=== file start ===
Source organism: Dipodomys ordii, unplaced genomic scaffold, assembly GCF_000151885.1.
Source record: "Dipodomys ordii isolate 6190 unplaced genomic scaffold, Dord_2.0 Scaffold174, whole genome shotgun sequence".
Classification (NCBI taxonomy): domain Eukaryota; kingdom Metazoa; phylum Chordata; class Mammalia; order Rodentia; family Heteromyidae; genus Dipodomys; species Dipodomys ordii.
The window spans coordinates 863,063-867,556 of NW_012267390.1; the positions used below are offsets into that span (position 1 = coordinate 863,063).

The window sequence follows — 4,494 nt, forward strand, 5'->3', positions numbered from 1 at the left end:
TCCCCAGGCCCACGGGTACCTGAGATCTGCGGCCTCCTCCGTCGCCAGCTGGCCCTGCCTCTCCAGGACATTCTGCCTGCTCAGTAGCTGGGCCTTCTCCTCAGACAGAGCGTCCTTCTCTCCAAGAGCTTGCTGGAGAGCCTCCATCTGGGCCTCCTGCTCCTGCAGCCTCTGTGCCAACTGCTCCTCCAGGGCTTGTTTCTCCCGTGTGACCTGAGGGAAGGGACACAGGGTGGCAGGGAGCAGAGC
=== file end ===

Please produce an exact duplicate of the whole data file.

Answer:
Source organism: Dipodomys ordii, unplaced genomic scaffold, assembly GCF_000151885.1.
Source record: "Dipodomys ordii isolate 6190 unplaced genomic scaffold, Dord_2.0 Scaffold174, whole genome shotgun sequence".
Classification (NCBI taxonomy): domain Eukaryota; kingdom Metazoa; phylum Chordata; class Mammalia; order Rodentia; family Heteromyidae; genus Dipodomys; species Dipodomys ordii.
The window spans coordinates 863,063-867,556 of NW_012267390.1; the positions used below are offsets into that span (position 1 = coordinate 863,063).

The window sequence follows — 4,494 nt, forward strand, 5'->3', positions numbered from 1 at the left end:
TCCCCAGGCCCACGGGTACCTGAGATCTGCGGCCTCCTCCGTCGCCAGCTGGCCCTGCCTCTCCAGGACATTCTGCCTGCTCAGTAGCTGGGCCTTCTCCTCAGACAGAGCGTCCTTCTCTCCAAGAGCTTGCTGGAGAGCCTCCATCTGGGCCTCCTGCTCCTGCAGCCTCTGTGCCAACTGCTCCTCCAGGGCTTGTTTCTCCCGTGTGACCTGAGGGAAGGGACACAGGGTGGCAGGGAGCAGAGC